Convention days are long days and you’re going to need some sort of sustenance to get you through it. You don’t necessarily have to stop for a full-blown lunch, but at least bring yourself some sort of snack that will tide you over until you can grab some dinner. You’ll be so jazzed and pumped up that, even though you’ll be doing a lot of walking, you won’t want something big. I suggest bringing along Goldfish (or, my go-to, Walgreens’ amazing generic brand, Whales), fruit snacks, or granola bars.

Good news on the water front: There should always be free water around the convention for you to drink (usually near the panel rooms). One of the best convention tips I can give you is to drink water whenever you can. You’re going to need it.

Head over to panels early

Depending on the size of the panel (which you’ll be able to tell by what room it’s in and what guests are scheduled), you’ll want to get over to your panel room (at least) 30 minutes to one hour early. Panels with TV and movie stars fill up quickly so if these kinds of panels are on your to-do list, you’re going to want to give yourself ample time.

One thing to keep in mind is that some conventions clear their rooms before every panel while others don’t. Find out what your convention’s panel rules are and plan accordingly (meaning that if they don’t clear the rooms, you’ll probably want to show up for the panel even earlier and potentially sit through others).

Infinity Gauntlet cosplay

Double-check panel times throughout the day

Sometimes, last-minute cancellations or schedule changes happen due to other panels, space issues, guest needs, etc. So, be sure to check in on panel schedules every once in a while (especially if there’s one you’ll die if you miss). The event organizers are constantly updating the physical panel schedules outside of the rooms as well as shooting panel updates out on social media. So, walk past the panel rooms and be sure to turn notifications on for your event’s social media.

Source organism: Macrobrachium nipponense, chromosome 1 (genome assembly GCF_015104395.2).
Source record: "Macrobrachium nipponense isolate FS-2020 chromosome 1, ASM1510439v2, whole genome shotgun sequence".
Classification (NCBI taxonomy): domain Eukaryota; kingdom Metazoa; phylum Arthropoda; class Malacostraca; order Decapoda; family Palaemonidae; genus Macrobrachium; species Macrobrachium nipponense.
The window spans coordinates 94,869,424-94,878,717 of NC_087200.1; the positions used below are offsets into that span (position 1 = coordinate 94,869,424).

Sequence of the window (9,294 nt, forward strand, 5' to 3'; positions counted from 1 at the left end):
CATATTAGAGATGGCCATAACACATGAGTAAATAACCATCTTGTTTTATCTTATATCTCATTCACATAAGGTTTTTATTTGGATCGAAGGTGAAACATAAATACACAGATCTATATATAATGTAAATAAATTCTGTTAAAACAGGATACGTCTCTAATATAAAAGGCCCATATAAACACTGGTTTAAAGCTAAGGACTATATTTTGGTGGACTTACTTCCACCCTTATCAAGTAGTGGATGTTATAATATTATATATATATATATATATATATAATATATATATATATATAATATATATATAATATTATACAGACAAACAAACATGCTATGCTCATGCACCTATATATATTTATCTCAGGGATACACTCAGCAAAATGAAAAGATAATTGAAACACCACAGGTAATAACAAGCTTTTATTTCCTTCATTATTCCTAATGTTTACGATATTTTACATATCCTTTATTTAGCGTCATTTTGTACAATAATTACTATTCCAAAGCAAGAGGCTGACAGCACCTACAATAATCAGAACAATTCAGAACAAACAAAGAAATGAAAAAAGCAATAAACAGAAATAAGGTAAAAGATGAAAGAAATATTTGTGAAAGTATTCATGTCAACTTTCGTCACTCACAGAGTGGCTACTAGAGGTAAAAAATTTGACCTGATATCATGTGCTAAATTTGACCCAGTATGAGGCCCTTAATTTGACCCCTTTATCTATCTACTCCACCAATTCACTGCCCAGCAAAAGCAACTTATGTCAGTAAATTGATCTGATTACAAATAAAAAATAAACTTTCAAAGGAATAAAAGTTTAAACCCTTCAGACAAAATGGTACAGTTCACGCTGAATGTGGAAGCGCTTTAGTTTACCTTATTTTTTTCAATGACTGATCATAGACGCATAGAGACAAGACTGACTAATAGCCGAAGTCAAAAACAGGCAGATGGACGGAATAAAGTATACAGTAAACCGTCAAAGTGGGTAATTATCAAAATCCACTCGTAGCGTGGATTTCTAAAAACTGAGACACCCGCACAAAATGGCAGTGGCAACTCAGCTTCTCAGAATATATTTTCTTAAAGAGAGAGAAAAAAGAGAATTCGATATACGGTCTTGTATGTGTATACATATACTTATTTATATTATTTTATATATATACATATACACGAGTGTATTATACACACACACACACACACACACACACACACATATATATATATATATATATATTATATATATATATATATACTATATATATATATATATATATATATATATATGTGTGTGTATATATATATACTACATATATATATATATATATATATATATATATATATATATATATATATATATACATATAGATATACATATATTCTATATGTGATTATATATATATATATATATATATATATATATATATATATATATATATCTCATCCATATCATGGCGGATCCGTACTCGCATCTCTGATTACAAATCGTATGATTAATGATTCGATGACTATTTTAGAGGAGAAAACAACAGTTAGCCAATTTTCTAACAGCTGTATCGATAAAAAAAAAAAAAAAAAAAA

Don’t be afraid to wear a costume or your geekiest shirt

In addition to bringing you the best in pop culture, conventions exist to help people embrace their geeky selves and be comfortable with their interests. If you feel like going all out and wearing your favorite fandoms from head to toe (shirt, socks, jewelry, etc.), go for it! You’ll be in good company.

And, if you’d like to take it a step further, try cosplaying! Your costume doesn’t have to be perfect or 100% accurate. If it makes you feel good, do it. I was nervous when I first started cosplaying, but now it’s one of my favorite hobbies! Oh, and hey, if you’re cosplaying, be sure to frequent the lobby and other public areas to find other cosplayers to take pictures with!

Wear comfortable shoes

This is probably one of the most self-explanatory convention tips, but you’re going to be walking a lot. More than you think you will. Doing laps around the show floor and the panel rooms. So, while you might want to wear and show off your most stylish kicks, don’t sacrifice your comfort for style. It’s not worth it. Comfortable boots, gym shoes, and flats are the way to go. Flip slips and heels are things you should leave at home (or, if you’re coming in from out of town, in your hotel room).

Hayley Atwell photo op

Bring a large bag with you

A lot of times, conventions provide reusable bags or plastic bags filled with special offers, but you’ll definitely want to bring your own bag of you’re planning on making a lot of purchases (or think that there’s a chance that you might). You’d be surprised how much you’ll pick up at a convention and how much better it is to have a bag rather than trying to cram things in your pockets or hold onto small plastic shopping bags.

Pack a portable charger if you have one